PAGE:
Employers ask this question to understand what makes you different from other highly-qualified candidates. In fact, your interviewer gives you a chance to sell yourself as the best fit for this position.
To close the deal on a job offer you should be well prepared to tackle this question in a confident and thoughtful way.
How to answer the “Why should we hire you” question.
The first thing you should do is go back to the job listing and analyze the specific qualifications, skills and experience the employer is looking for. Then, connect the dots between your skills and the employer’s requirements – create a list of the preferred qualifications for the ideal candidate for your target job and think of how you might prove that you possess that asset.
As a result, you should come up with 3-5 best reasons to hire you, adjusted to align with top requirements in the job listing.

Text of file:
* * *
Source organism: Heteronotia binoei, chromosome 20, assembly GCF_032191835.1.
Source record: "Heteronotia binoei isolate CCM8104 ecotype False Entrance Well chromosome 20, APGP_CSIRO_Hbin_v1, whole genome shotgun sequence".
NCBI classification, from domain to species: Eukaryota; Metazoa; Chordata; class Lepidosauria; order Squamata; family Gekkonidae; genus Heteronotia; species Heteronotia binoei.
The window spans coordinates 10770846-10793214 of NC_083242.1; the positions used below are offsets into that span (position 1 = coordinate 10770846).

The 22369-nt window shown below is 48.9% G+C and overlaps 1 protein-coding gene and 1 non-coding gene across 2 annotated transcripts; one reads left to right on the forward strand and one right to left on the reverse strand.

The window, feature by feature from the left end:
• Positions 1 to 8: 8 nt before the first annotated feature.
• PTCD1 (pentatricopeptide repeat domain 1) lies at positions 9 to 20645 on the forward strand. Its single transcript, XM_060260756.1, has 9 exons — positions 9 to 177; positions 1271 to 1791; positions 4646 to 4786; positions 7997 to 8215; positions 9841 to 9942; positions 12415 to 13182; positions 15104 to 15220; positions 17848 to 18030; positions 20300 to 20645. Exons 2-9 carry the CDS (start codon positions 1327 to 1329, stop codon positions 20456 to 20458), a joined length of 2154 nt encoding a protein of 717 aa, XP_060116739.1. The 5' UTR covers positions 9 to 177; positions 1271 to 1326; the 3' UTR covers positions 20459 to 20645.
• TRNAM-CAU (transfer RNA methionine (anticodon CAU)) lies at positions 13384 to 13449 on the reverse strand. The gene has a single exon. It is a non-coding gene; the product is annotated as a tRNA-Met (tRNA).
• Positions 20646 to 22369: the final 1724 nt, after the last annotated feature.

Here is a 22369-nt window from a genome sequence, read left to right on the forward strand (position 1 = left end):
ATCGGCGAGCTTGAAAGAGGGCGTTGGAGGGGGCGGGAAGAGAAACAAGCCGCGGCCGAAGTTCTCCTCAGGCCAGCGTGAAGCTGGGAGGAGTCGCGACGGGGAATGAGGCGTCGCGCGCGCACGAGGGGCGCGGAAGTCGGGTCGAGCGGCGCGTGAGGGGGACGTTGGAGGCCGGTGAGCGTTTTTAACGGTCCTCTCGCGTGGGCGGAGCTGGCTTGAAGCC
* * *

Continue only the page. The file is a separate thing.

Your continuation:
For example, the employer might want someone with proven people management experience, so you could respond in the following way:
“You have explained that you are looking for a sales executive who is able to effectively manage over a dozen employees. In my 15 years of experience as a sales manager, I have developed strong motivational and team-building skills. I was twice awarded manager-of-the-year for my innovative strategies for motivating employees to meet and surpass quarterly deadlines. If hired, I will apply my leadership abilities and strategies to achieve profit gains in this position”.
Read more great sample answers here.
When hiring managers ask this question, they don’t expect you to speak poorly about your company, colleagues or job. They rather attempt to find out whether or not you are leaving for a good reason and on your own initiative. The way you reply to the question also reveals a lot about your work ethic and what’s important to you in a role.